7.
Mick SS, Morlock LL, Salkever D, de Lissavoy G, Malitz F, Wise CG, et al. Horizontal and vertical integration-diversification in rural hospitals: a national study of strategic activity, 1983–1988. The Journal of Rural Health 1993; 9(2):99-119.
8.
Kodner DL, Kyriacou CK. Fully integrated care for frail elderly: two American models. International Journal of Integrated Care [serial online] 2000 Nov 1; 1. Available from: URL: http://www.ijic.org/.
9.
Kodner DL, Spreeuwenberg C. Integrated care: meaning, logic, applications, and implications: a discussion paper. International Journal of Integrated Care [serial online] 2002 Nov 14; 2. Available from: URL: http://www.ijic.org/.
10.
Reid R, Haggerty J, McKendry R. Defusing the confusion: concepts and measures of continuity of healthcare Canada: Canadian health services research foundation, The Canadian Institute for Health Information, and The Advisory Committee on Health Services of the Federal/Provincial/Territorial Deputy Ministers of Health 2002.
11.
Shortell SM, Gillies RR, Anderson DA, Mitchell JB, Morgan KL. Creating organized delivery systems: the barriers and facilitators. Hospital & Health Services Administration 1993; 38(4):447-66.
12.
Gillies RR, Shortell SM, Anderson DA, Mitchell JB, Morgan KL. Conceptualizing and measuring integration: findings from the Health Systems Integration Study. Hospital & Health Services Administration 1993; 38(4):467-89.
13.
Health Services Cost Review Commission. Statewide inpatient standardized public use data base [Data file]. Glen Burnie, MD: St Paul Computer Center Inc; 1997.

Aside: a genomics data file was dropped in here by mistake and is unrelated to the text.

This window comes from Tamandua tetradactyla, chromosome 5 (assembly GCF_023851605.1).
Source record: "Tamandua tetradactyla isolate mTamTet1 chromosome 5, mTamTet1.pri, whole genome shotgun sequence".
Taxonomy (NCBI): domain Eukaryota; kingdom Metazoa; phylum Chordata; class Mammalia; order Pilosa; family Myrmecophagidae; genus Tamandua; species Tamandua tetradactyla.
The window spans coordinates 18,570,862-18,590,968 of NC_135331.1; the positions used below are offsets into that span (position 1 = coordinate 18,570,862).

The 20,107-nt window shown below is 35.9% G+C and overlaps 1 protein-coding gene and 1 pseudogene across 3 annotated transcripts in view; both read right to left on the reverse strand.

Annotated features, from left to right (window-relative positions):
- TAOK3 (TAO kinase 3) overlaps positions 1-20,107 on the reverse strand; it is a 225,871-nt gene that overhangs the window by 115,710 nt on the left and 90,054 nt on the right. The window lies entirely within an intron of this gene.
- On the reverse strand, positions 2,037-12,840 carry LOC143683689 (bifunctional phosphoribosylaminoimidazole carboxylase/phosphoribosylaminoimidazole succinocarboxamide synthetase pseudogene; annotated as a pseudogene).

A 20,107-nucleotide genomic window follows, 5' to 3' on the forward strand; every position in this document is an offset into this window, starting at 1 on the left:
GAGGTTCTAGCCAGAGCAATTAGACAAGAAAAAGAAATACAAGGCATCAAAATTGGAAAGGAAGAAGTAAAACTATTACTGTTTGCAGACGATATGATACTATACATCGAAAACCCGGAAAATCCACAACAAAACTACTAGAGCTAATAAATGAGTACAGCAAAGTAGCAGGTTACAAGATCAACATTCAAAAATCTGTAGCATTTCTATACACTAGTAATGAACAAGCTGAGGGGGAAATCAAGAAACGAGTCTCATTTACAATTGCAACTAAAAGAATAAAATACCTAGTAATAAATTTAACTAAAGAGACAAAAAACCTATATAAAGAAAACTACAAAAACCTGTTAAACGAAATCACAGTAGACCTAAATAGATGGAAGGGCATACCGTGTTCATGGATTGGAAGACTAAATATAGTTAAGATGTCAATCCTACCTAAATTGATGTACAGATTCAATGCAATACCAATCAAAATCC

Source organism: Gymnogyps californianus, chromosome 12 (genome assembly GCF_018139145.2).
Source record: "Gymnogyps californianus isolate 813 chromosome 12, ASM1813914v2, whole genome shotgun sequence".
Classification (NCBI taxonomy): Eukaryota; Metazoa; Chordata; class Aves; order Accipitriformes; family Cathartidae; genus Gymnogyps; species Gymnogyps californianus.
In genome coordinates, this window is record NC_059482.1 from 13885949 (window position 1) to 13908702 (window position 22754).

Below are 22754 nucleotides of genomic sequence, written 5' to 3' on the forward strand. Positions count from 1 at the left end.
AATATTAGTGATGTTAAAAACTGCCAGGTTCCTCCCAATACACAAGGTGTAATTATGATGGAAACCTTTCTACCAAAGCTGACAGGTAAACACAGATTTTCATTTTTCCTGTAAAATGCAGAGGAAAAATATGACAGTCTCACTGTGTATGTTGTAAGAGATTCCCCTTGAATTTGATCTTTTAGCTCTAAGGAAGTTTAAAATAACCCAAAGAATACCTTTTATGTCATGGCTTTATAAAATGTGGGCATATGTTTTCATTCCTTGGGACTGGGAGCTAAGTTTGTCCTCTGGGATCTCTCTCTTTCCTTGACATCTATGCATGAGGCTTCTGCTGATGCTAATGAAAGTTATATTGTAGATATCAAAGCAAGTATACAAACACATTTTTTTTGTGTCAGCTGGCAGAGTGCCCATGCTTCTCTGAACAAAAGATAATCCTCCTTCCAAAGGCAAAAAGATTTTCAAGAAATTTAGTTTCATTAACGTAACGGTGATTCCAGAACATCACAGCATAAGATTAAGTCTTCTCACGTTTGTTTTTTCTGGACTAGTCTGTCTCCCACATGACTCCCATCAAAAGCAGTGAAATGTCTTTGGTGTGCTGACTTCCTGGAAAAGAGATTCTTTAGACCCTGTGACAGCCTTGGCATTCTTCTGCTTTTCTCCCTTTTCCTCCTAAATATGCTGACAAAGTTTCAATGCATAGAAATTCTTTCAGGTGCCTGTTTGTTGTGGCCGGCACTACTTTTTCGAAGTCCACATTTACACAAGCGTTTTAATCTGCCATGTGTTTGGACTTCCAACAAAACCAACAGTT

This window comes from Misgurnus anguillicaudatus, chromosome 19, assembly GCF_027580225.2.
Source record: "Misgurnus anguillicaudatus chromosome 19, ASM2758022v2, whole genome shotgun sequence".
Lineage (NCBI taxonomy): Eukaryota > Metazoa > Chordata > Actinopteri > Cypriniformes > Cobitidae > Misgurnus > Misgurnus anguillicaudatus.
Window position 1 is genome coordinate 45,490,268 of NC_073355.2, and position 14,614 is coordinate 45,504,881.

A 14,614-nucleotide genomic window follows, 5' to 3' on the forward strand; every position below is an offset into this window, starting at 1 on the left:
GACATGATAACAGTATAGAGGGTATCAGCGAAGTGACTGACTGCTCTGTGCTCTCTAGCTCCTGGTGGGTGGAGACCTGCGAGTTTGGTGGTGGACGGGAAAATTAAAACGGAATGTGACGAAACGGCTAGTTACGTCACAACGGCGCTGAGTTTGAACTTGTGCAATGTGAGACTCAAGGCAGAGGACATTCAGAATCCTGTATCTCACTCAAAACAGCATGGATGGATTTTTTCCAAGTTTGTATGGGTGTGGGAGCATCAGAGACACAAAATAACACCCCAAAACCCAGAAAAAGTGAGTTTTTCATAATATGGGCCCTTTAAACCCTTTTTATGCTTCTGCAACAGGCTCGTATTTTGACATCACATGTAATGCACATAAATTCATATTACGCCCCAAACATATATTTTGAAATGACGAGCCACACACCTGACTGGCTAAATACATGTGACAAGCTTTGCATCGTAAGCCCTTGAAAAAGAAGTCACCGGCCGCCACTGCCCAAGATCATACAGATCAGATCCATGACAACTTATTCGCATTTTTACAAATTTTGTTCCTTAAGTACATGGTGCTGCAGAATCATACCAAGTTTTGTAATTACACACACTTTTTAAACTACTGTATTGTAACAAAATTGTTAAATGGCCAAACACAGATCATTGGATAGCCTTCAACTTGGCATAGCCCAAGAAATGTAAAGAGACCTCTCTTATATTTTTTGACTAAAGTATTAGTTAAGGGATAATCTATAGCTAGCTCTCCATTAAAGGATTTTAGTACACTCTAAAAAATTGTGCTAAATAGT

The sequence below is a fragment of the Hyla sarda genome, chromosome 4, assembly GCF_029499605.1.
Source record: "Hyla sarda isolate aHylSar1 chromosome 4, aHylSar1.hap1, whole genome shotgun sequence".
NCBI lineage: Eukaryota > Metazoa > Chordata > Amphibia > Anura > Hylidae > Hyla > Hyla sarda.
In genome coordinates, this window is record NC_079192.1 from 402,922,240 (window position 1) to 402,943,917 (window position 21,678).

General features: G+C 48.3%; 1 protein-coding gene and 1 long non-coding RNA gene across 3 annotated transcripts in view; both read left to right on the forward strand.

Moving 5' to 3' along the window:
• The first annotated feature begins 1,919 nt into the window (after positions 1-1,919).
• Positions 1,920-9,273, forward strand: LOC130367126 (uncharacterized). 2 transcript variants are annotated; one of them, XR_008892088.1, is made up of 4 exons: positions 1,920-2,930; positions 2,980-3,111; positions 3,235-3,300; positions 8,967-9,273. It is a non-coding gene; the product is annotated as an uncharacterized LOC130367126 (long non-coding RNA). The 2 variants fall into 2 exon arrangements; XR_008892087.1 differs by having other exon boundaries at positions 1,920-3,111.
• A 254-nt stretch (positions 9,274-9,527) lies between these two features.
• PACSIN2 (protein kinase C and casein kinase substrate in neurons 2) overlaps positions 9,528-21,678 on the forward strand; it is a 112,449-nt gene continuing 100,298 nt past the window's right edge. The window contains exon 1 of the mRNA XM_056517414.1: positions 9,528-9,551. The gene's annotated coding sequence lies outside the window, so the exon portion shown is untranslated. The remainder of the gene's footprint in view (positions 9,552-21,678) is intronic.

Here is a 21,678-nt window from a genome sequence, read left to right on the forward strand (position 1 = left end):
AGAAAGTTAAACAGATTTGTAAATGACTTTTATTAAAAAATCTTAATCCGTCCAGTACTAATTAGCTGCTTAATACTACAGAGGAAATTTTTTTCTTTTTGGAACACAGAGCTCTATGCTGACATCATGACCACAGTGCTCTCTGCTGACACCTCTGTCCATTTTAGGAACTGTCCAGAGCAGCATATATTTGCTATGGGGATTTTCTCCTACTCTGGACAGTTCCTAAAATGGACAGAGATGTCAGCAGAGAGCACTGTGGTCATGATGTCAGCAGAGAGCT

14.
Health Services Cost Review Commission. Statewide inpatient standardized public use data base [Data file]. Glen Burnie, MD: St Paul Computer Center Inc; 1998.
15.
Health Care Finance Administration. Medicare provider analysis and review (MEDPAR) 1997. 10-6-98.
16.
Elixhauser A, Steiner CA, Whittington CA. Clinical classifications for health policy research: hospital inpatient statistics, 1995. Anonymous. Rockville, MD: Agency for Health Care Policy and Research; 1998. AHCPR Pub. No. 98–0049.
17.
The American Hospital Association's Annual Survey of Hospital's Database, Fiscal Year 1998 [Data file] 1998.
18.
Charlson ME, Pompei P, Ales KL, MacKenzie CR. A new method of classifying prognostic comorbidity in longitudinal studies: development and validation. Journal of Chronic Disease 1987; 40(5):373-83.
19.
Deyo RA, Cherkin DC, Ciol MA. Adapting a clinical comorbidity index for use with ICD-9-CM administrative databases. Journal of Clinical Epidemiology 1992; 45(6):613-19.
20.
Dranove D, Shanley M, Simon C. Is hospital competition wasteful?. RAND Journal of Economics 1992; 23(2):247-62.
21.
Health Service Cost Review Commission. Change in cost per equivalant admission (EIPA) and change In revenue per admission: listed by hospital name for 1997 and 1998 Health Service Cost Review Commission; 2000.
22.
SPSS for Windows [Computer Software]. Chicago, IL.: SPSS Inc.; 1999.
23.
STATA [Computer Software]. College Station, TX: STATA Corporation; 1999.
24.
Polit D. Data analysis and statistics for nursing research. Stamford, Connecticut: Appleton & Lange; 1996.
25.
Tabachnick BG, Fidell LS. Using multivariate statistics. (3rd ed.). New York: Harper Collins College Publishers; 1996.
26.
Ukoumunne OG, Gulliford MC, Chinn S, Sterne JA, Burney PJ, Doner A. Evaluation of health interventions at area and organizational level. British Medical Journal 1999; 319:376-9.
27.
Fisher ES, Wennberg JE, Stukel TA, Skinner JS, Sharp SM, Freeman JL, et al. Associations among hospital capacity, utilization, and mortality of U.S. medicare beneficiaries, controlling for sociodemographic factors. Health Services Research 2000; 34(6):1351-62.